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Author Topic: Kakamas you say? Amageza 2013  (Read 17044 times)

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Offline alanB

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Re: Kakamas you say?
« Reply #40 on: November 01, 2013, 09:29:23 am »


One of two people to finish on a big 950, which I thought was really something!

Thanks for the RR its great seeing the event through the eyes of someone like yourself.

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Offline Scenic Ride

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Re: Kakamas you say?
« Reply #41 on: November 01, 2013, 12:03:47 pm »
Thanks for the RR,  well done!!!
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Offline J-dog

Re: Kakamas you say?
« Reply #42 on: November 01, 2013, 01:41:28 pm »
come Andrew. Where's the rest?
 

Offline Kamanya

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Re: Kakamas you say?
« Reply #43 on: November 01, 2013, 10:23:17 pm »
I said I am putting this up but there is going to be a bit of a mission getting to the rest of it.

This is an endurance event, byt vas!
« Last Edit: November 02, 2013, 11:31:43 am by Kamanya »
I wonder where that gravel road goes? And that, has usually made all the difference. (Apologies to Mr Frost)

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Offline MegaPix

Re: Kakamas you say?
« Reply #44 on: November 01, 2013, 11:51:00 pm »
 :sip:
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Offline Tuareg

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Re: Kakamas you say?
« Reply #45 on: November 02, 2013, 12:55:27 pm »
I'm going to be following this thread, and others like it, closely......
I'd like to think that Amageza will fit into my plans for next year
Loads to do before then, starting with sorting out my day job so that it can support my riding
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Offline Tuareg

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Re: Kakamas you say?
« Reply #46 on: November 02, 2013, 12:57:24 pm »
This is an endurance event, byt vas!

It's so much more than that.....
It's inspiration & a blue print for the likes of us that want to get involved
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Offline Kamanya

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Re: Kakamas you say?
« Reply #47 on: November 02, 2013, 03:10:41 pm »
Ear plugs and alarm clocks?

Yup, plugs to sleep, alarm to wake… close enough to my head seemed to work.

A bit about how I prefer to dress. I had only brought a pair of riding pants and two riding jerseys. Under that I wear a wicking top under a ballistic jacket. I wear wicking longjohns under carbon knee braces and short thin socks. The longjohn acts like a sock for the calf bit. I go to bed in the socks longjohns and wicking top, so that all I have to do is pull on the rest and I am good to go. I had brought 4 sets of under wear, a pair of knee removable tech pants, a down armless jacket and a shell jacket. For rain I have an oversize lightweight MTB jacket that can go over my ballistic jacket on once on the bike.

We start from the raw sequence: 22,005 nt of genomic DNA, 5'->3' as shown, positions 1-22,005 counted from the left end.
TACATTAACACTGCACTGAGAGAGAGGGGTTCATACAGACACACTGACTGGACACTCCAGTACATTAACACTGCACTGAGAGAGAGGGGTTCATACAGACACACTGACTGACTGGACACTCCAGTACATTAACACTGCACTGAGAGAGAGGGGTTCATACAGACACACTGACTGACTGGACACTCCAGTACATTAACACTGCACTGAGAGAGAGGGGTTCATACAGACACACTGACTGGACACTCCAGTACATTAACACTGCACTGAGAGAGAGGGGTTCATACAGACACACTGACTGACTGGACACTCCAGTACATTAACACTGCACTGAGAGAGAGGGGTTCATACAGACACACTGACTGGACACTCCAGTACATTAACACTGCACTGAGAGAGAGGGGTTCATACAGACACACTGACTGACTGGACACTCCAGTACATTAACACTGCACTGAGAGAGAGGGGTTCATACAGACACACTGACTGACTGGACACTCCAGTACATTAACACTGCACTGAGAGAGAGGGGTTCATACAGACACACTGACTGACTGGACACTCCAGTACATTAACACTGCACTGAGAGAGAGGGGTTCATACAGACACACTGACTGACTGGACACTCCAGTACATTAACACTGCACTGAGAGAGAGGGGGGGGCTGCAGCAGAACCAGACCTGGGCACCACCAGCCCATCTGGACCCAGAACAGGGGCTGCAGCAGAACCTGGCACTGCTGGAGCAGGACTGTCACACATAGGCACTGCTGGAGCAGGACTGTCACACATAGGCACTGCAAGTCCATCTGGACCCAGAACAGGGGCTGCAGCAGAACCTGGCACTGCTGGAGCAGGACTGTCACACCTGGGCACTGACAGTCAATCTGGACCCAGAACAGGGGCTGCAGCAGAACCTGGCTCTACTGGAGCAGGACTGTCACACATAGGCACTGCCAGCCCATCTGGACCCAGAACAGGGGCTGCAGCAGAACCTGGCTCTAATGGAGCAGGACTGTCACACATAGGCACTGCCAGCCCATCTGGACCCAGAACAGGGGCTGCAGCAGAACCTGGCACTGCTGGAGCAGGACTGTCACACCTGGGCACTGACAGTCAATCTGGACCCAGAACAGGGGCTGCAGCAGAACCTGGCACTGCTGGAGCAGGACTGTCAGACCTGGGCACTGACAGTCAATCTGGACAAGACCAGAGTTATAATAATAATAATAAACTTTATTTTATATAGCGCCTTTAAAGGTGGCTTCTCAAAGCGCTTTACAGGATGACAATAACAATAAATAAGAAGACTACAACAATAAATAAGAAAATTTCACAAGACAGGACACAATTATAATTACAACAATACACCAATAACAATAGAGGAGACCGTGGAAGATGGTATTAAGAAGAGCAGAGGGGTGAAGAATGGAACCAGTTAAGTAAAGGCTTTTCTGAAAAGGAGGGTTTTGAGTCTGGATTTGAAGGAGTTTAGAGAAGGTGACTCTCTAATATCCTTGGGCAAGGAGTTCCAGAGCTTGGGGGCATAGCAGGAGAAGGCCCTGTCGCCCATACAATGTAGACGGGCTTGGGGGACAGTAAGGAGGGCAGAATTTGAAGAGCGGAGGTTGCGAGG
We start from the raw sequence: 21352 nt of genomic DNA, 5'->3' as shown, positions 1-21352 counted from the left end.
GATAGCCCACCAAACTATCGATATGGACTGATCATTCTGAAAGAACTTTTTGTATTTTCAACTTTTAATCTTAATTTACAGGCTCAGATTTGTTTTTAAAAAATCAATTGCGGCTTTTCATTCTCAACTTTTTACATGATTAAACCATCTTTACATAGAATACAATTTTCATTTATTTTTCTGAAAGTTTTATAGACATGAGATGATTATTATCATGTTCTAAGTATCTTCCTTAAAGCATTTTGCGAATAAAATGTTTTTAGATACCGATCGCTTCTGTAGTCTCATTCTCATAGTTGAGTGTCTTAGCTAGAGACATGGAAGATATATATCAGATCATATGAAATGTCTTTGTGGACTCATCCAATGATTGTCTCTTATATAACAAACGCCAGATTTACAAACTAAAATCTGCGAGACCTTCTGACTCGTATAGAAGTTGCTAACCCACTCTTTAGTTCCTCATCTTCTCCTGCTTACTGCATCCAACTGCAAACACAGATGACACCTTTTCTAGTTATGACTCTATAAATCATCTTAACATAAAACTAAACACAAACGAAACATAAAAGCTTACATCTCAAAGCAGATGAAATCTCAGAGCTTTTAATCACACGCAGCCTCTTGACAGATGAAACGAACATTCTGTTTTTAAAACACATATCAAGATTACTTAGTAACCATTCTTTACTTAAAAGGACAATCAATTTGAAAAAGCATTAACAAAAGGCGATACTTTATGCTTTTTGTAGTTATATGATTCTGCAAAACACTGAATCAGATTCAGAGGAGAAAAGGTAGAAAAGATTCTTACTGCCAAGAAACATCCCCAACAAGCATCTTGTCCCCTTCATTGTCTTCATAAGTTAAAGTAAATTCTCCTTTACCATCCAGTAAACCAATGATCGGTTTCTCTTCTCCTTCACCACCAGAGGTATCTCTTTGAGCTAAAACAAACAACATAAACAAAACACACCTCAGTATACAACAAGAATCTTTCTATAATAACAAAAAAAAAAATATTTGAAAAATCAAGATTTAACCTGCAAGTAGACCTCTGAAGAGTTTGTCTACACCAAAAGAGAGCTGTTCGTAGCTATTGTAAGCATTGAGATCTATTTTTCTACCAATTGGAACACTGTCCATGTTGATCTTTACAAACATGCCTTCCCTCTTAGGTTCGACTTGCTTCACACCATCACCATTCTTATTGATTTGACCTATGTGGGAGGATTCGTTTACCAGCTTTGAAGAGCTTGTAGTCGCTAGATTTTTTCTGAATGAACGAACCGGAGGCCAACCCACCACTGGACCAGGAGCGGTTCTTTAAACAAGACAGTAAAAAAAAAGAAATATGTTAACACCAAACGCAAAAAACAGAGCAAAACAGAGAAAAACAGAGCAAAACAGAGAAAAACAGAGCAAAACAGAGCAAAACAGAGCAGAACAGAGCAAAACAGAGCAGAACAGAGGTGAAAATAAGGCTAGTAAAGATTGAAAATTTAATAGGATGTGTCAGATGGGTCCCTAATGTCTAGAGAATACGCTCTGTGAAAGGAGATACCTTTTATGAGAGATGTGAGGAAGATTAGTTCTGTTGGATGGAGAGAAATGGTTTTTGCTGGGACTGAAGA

Longjohns and Jacko on an earlier trip.



At the end of the day, I get clean and put on the next days wicking under wear and then then tech pants and jackets. The layer system is great and cuts down on having to carry too much shit especially when it has to all fit into a trommel. It’s a sytem that I had adapted from when I tour. I hate carting heavy clothes and prefer to go minimal and have multi-functional gear.

So, quick visit to the loo’s @ 4 and a comment whilst on it to the big Wilddog racing thread to give details of my online tracking. I have quite a clever iPhone app that would allow people to track me real time so long as I was in cell reception. Even more clever, it uses its internal gps to save the route and once back in cell reception would upload it. I know from experience that following someone live is about as good a seat you can get on a rally. It’s also super effective at ruining productivity in the workplace and raising stress levels when the dot stops for more than an expected time

Then, pull on my kit and have a bowl of Futurelife cereal whilst faffing and checking things for the who knows how many’th time. If Futurelife even has half the stuff advertised on the box, one could live on it forever. I made sure my water was as full as can be, double checked all myriad of things that I thought I would need or use and fired up the big twin. I have pumper carbs on a 990 engine. They don’t have a choke so can be a bit niggly to start on colder days but once even slightly warm, they burst into life.

I was position 106, 101 and 102 – Rudi would lead off, Hendirck and his partner Mark would be next and then Dave and I. I wasn’t expecting there to be too many issues with navigating the liaison. I wasn’t nervous but pretty calm. Even though I’d made the rally in a last minute mad dash, most of my kit had been tested last year so I was thinking if I’ve not forgotten to pack or tighten something then all should be fine despite Alex’s horror briefing. The first liaison of nearly 450k’s was a good shake down opportunity. A bit of a concern was the time we were given to get to the start line – 5hrs 36 mins. It sounds like quite reasonable when on tar, but this was offroad and all speed limits when not observed would attract stiff penalties.